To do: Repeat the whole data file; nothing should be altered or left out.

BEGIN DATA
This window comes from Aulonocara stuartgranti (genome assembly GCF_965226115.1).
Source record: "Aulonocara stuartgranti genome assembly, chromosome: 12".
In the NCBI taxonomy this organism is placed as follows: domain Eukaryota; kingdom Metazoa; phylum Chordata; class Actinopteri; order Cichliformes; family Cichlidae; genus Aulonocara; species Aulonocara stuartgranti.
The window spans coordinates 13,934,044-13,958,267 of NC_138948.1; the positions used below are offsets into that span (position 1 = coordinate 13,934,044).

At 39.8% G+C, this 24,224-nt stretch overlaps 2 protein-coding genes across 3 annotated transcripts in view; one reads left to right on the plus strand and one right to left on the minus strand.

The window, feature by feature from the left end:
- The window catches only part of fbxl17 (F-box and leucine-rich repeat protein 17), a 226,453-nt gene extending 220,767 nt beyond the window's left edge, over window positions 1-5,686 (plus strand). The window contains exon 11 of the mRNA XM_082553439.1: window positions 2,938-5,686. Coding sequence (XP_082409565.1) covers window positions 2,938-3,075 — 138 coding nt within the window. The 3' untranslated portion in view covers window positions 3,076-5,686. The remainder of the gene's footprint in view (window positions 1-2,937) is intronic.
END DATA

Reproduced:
This window comes from Aulonocara stuartgranti (genome assembly GCF_965226115.1).
Source record: "Aulonocara stuartgranti genome assembly, chromosome: 12".
In the NCBI taxonomy this organism is placed as follows: domain Eukaryota; kingdom Metazoa; phylum Chordata; class Actinopteri; order Cichliformes; family Cichlidae; genus Aulonocara; species Aulonocara stuartgranti.
The window spans coordinates 13,934,044-13,958,267 of NC_138948.1; the positions used below are offsets into that span (position 1 = coordinate 13,934,044).

At 39.8% G+C, this 24,224-nt stretch overlaps 2 protein-coding genes across 3 annotated transcripts in view; one reads left to right on the plus strand and one right to left on the minus strand.

The window, feature by feature from the left end:
- The window catches only part of fbxl17 (F-box and leucine-rich repeat protein 17), a 226,453-nt gene extending 220,767 nt beyond the window's left edge, over window positions 1-5,686 (plus strand). The window contains exon 11 of the mRNA XM_082553439.1: window positions 2,938-5,686. Coding sequence (XP_082409565.1) covers window positions 2,938-3,075 — 138 coding nt within the window. The 3' untranslated portion in view covers window positions 3,076-5,686. The remainder of the gene's footprint in view (window positions 1-2,937) is intronic.